Tissanayagam saga: media, state and freedom Part II
Posted on January 8th, 2010

H. L. D. Mahindapala

The state of the media in Sri Lanka is not all black and white. It has it own gradations and shades. It has its ups and downs. It has its own strengths and weaknesses. But what is remarkable is the staying power of the media to produce pluralist opinions under the most trying conditions.

Once, when I was in The Observer in the early nineties, Article 18 and later Chris Morris of the BBC, interviewed me about the dominant role played by the state media and the perceived threats to free media in Sri Lanka. This was soon after Victor Ivan launched his Ravaya, with the benign blessings of the Western embassies, Lalith Athulathmudali and Gamini Dissanayake who had broken away from the Premadasa government.

My interviewers were concerned that the state was dominating the media scene and it was a threat to democracy and free media. I disagreed with them and told them that my definition of free media meant the availability of diverse publications and outlets for any citizen to buy any shade of opinion he/she prefers in the media market. Ranil Wickremesinghe, who was a Minister in Premadasa’s government, came up with the statistic that there were 50-odd publications put out by the media outlets outside Lake House. Since then the private sector has increased its share, both in the print and electronic media.

I further argued that in Sri Lanka the private sector and the public sector have a fair share of the media market and the balance between the two sectors maintained a free market for opinions to compete. My position was that as long as the reading, listening and viewing public had access to competing ideologies, news, views and reviews it was difficult to argue that there was no freedom of the press.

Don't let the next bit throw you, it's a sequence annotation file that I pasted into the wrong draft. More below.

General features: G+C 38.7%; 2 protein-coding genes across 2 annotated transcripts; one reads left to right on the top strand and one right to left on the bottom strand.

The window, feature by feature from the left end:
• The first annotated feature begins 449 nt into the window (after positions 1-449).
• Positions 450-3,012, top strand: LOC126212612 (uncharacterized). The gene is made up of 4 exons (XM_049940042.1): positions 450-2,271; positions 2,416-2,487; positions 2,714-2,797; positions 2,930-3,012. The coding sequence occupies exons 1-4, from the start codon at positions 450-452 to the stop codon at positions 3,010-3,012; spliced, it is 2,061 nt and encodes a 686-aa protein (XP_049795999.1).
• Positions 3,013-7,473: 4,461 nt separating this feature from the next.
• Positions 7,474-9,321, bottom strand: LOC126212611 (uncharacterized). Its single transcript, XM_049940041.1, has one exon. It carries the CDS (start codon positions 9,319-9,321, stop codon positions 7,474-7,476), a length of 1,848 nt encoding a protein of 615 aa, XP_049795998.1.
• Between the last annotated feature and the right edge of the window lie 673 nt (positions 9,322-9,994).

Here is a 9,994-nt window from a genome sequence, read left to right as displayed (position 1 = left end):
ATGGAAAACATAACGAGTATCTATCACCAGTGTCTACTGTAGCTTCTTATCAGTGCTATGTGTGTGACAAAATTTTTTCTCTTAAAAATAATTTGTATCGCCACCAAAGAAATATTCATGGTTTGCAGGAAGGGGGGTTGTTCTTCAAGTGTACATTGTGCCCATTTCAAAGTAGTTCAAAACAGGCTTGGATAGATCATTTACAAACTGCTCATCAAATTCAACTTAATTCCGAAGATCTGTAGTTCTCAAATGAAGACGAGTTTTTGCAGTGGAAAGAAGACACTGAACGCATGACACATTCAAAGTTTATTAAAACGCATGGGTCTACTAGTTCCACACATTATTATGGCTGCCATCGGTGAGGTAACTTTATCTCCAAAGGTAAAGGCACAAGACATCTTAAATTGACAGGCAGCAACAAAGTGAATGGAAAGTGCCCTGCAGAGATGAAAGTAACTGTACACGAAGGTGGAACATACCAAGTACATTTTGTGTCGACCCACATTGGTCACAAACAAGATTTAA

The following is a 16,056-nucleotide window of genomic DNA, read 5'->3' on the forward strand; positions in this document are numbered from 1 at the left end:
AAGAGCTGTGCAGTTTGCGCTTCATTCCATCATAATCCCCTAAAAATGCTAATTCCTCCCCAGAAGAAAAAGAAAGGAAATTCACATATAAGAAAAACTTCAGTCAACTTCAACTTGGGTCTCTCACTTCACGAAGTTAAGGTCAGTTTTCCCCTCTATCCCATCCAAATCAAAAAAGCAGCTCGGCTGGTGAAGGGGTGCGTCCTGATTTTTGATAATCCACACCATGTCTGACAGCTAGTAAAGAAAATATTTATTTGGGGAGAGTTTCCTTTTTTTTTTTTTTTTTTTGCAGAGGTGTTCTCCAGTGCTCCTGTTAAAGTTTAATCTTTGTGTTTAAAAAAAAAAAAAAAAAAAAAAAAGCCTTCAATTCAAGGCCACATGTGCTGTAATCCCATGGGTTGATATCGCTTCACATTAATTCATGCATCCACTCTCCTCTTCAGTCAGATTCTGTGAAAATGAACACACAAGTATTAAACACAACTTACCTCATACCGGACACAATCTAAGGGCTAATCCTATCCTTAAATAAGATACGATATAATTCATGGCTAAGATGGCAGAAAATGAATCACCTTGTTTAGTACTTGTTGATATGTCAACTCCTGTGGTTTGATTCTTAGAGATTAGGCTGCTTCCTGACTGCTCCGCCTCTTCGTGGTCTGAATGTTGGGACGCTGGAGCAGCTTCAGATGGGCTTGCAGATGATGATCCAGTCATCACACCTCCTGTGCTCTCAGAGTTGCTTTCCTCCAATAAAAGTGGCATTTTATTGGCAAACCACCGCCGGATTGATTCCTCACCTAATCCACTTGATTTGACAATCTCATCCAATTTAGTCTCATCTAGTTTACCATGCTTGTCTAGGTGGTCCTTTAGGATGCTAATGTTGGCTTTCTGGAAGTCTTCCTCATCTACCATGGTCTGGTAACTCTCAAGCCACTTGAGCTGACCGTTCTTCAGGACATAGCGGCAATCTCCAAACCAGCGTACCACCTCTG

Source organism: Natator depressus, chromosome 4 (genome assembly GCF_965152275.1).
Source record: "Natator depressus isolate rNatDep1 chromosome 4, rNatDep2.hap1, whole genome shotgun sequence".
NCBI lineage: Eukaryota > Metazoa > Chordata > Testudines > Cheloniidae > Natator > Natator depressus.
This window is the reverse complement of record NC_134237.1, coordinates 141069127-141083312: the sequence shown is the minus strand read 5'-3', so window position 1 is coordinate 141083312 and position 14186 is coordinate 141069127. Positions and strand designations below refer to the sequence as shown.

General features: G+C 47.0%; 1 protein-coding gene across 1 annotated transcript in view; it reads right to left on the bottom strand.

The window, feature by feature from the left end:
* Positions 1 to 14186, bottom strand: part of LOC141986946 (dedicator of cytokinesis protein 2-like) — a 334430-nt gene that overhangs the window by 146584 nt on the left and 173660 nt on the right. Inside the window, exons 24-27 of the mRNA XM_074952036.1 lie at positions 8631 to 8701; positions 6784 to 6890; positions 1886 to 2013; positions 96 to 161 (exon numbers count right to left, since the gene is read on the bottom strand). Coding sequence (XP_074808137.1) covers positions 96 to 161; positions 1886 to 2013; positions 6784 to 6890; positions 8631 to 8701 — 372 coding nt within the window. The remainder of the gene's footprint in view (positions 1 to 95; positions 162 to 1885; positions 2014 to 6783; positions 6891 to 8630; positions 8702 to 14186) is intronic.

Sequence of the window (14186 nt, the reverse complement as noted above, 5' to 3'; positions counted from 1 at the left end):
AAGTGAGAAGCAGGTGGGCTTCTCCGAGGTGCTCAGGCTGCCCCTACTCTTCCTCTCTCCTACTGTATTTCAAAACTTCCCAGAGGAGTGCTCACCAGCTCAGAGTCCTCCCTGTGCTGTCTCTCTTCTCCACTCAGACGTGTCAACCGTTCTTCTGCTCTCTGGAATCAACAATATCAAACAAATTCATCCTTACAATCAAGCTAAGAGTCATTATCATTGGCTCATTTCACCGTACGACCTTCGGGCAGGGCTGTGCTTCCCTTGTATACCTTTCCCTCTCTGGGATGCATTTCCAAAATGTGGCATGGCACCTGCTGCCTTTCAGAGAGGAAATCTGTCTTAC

This was also the time when the NGOs were financing the activists in the “Free Media” front in which some of its leaders had campaigned for the take over Lake House and the Times groups of newspapers. In the seventies, the Times group of journalists were controlled by Bala Tampoe, the charismatic Trotskyite trade union leader of white collar workers in the city. Ironically, these pro-Marxist champions of state control of the media were leading the “Free Media” front. They, however, could not account for the money they were throwing around, dining and wining and organizing public meetings in various parts of the country “”…” an expensive task even for established political parties. Some of them were also in the forefront of the attack on Lake House when Mrs. Sirimavo Bandaranaike came into power in May 1970. Some in this Left-wing mob forced their way into Lake House and burnt the library which contained some valuable archival material.

The left-wing leaders of the “Free Media” front who were for the state control of the media in the 70s’ when Mrs. Sirimavo Bandaranaike was controlling the media did a volte -face and campaigned against the state-control of Lake House in the 90s during President Premadasa’s time. She took over the media assuming that she would be in power forever to control the media the way she wants. So did the Marxists who aided and abetted her. But when governments changed hands she and the Marxists were at the receiving end of the nationalized media. In short, they were hoisted by their own petard.

When the ownership of Lake House changed hands with the change of government the “Free Media” freaks were frustrated that their left wing masters were no longer in command of Lake House. They were demanding news-room democracy where the journalists alone could decide on the contents of the daily newspapers. They branded the journalists working for state media as “stooges” of the UNP. They said that the state should hand over the shares to the workers and let them control Lake House. They were all for transparency and accountability except when it came to their affairs. Hiding behind the “Free Media” front they were acting as a front for Chandrika Bandaranaike, the opposition candidate at the time, and when she came into power practically all those in the “Free Media” front dropped the cry against state-control of media and crept into key positions in Lake House. Others took up positions in the Presidential Secretariat. The cries of news room democracy and distribution of shares to the workers disappeared overnight. So much for the “Free Media” front financed by the anti-Premadasa NGOs!